Using both Tri-Chlor and Liquid Bleech


Active member
Aug 6, 2010
Does anyone have an opinion or actually use a Tri-Chlor feeder for convenience for adding everyday chlorine and then use liquid bleech when you need to schock so you don't add and more cya or calcium when you shock.


Well-known member
Jun 12, 2010
NE Ohio
I think a lot depends on circumstances. I am seriously looking at converting to the BBB method but everything is running so well right now I'm not going to change anything this season.

However I have had my pool for 4 years and basically used pucks and HTH "shock" for my chlorine source. I think the reason it works for me is that the pool is really only "open" for about 4 months and sees high usage for maybe 3 months. I use very little chlorine so the convenience factor is outweighs other factors. I never seem to get much higher than ~ 40 ppm CYA; probably because I drain a bunch of water every year when I close the pool.


LifeTime Supporter
May 19, 2009
Dallas, TX
If you keep your FC in check according to the FC/CYA Chart you never need to shock regardless of chlorination method. :goodjob:

However, if your FC gets low for your CYA level and you get algae, and in addition you have a high CYA level from excessive trichlor use, better go buy a pallet of bleach to clear it... :thumbdown:


TFP Expert
LifeTime Supporter
Nov 5, 2008
You can use trichlor tablets sometimes. You can use calcium hypochlorite sometimes. You can use dichlor powder sometimes. You can use bleach pretty much all the time. The key is to test the pool often enough to know what you can afford to use.

If CYA is a little low, you can choose to use trichlor tablets to slowly raise CYA. If CYA is a lot low, you may choose to just add CYA to get it to a minimum level or to the recommended level or to the maximum level, depending on what chlorine source you intend to use next.

If CH is a little low, you may choose to use cal-hypo to slowly raise CH. If CH is a lot low, you may choose to just add a calcium increaser to get it to a minimum level or the recommended level or to the maximum level, depending on what chlorine source you intend to use next.

Once CYA and CH are where they need to be, then you will need to go to using 6% bleach or stronger liquid chlorine as your main source of chlorine. Both CYA and CH will tend to drift downward over time in most pools, though if your fill water is high in CH then that won't fall unless you get a lot of rain.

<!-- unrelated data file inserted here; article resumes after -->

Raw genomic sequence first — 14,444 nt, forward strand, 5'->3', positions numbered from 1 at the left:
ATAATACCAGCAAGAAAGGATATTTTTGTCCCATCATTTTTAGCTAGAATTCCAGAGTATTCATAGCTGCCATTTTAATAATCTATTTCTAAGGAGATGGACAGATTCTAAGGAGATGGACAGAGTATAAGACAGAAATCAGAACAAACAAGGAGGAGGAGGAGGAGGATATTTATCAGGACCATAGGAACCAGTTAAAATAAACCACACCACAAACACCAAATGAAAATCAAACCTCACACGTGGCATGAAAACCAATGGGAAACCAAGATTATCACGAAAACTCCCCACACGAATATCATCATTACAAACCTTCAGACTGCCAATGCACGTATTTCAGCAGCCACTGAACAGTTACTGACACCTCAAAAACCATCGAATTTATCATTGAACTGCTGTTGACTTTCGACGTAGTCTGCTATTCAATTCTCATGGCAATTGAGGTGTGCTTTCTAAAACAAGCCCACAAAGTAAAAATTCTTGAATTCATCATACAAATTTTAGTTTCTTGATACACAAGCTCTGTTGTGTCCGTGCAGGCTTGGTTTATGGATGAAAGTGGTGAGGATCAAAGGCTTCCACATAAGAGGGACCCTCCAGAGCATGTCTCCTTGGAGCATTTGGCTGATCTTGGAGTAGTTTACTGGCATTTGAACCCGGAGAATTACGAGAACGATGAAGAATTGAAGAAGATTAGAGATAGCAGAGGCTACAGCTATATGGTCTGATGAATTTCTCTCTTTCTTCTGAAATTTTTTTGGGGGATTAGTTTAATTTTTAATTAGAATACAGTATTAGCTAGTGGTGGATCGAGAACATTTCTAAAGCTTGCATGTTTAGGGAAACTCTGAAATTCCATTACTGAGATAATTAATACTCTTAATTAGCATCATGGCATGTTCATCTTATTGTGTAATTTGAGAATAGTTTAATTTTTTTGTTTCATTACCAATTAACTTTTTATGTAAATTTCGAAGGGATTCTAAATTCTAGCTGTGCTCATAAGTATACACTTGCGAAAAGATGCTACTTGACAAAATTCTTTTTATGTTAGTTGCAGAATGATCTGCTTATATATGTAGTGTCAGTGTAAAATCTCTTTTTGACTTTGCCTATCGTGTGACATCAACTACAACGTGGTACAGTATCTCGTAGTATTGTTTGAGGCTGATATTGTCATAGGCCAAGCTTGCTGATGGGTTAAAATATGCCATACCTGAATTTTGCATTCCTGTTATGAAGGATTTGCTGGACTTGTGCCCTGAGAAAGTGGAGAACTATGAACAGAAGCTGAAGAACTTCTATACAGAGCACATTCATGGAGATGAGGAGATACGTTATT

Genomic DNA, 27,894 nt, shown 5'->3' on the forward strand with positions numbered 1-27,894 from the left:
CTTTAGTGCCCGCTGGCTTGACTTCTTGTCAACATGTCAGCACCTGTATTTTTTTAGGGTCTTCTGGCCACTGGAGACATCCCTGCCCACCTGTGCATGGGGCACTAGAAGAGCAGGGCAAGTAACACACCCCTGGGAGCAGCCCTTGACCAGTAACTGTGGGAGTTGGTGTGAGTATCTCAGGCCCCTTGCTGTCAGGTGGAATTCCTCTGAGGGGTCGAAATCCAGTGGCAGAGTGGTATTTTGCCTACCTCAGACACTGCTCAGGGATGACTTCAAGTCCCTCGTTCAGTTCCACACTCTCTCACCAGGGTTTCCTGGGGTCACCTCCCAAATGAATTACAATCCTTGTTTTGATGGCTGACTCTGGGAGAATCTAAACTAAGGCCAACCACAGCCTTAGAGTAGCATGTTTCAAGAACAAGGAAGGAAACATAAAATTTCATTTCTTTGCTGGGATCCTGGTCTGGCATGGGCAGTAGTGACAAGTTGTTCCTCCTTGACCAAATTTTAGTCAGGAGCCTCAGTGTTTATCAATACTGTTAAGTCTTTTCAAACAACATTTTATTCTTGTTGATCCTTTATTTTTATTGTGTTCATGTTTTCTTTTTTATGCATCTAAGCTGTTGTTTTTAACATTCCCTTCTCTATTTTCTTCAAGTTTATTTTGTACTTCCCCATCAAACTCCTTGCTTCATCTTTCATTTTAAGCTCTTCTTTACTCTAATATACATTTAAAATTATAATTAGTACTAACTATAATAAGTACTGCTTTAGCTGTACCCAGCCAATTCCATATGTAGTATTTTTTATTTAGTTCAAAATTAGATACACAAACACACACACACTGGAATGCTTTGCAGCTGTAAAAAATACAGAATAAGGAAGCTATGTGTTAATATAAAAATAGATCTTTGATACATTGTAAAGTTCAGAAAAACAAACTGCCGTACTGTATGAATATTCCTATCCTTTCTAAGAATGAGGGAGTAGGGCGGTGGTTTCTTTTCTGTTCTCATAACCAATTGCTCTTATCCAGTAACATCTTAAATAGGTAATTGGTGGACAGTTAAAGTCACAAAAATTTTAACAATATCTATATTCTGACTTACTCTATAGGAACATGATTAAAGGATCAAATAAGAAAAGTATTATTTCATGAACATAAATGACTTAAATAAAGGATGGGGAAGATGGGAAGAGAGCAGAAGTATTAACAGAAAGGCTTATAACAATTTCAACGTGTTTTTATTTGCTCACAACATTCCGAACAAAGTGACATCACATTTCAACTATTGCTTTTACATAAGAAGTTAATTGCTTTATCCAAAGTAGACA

If you keep on top of testing and knowing how your water changes over time, with rain dilution and with fill water additions, with the changes in temperature and pool usage, then you can easily shift between various sources of chemicals. You just need to keep records and do tests often enough to be certain of what is going on.

For some, it is best to just use bleach and add CYA and calcium directly when it is needed, all at once and be done with it. Then use just bleach to add chlorine. Separate chemicals for separate needs. For others, it is no big deal to tinker with the blended chemicals, adding chlorine with CYA, or chlorine with calcium, until the chemicals are as needed.

But I will say that no matter how good you are at taking care of your water, you may still need to shock... emergencies do happen. Several days without power, massive rainfall, nasty things in the pool, you never know. So it is good to always have a good dose of something on hand in enough volume to shock properly. I keep cal-hypo for that, since I tend to run with high CYA in the summer heat here in Texas and I can better afford a small 10 ppm bump up in CH than I can afford a 10 ppm rise in CYA. Rain will take the CH level down before too long.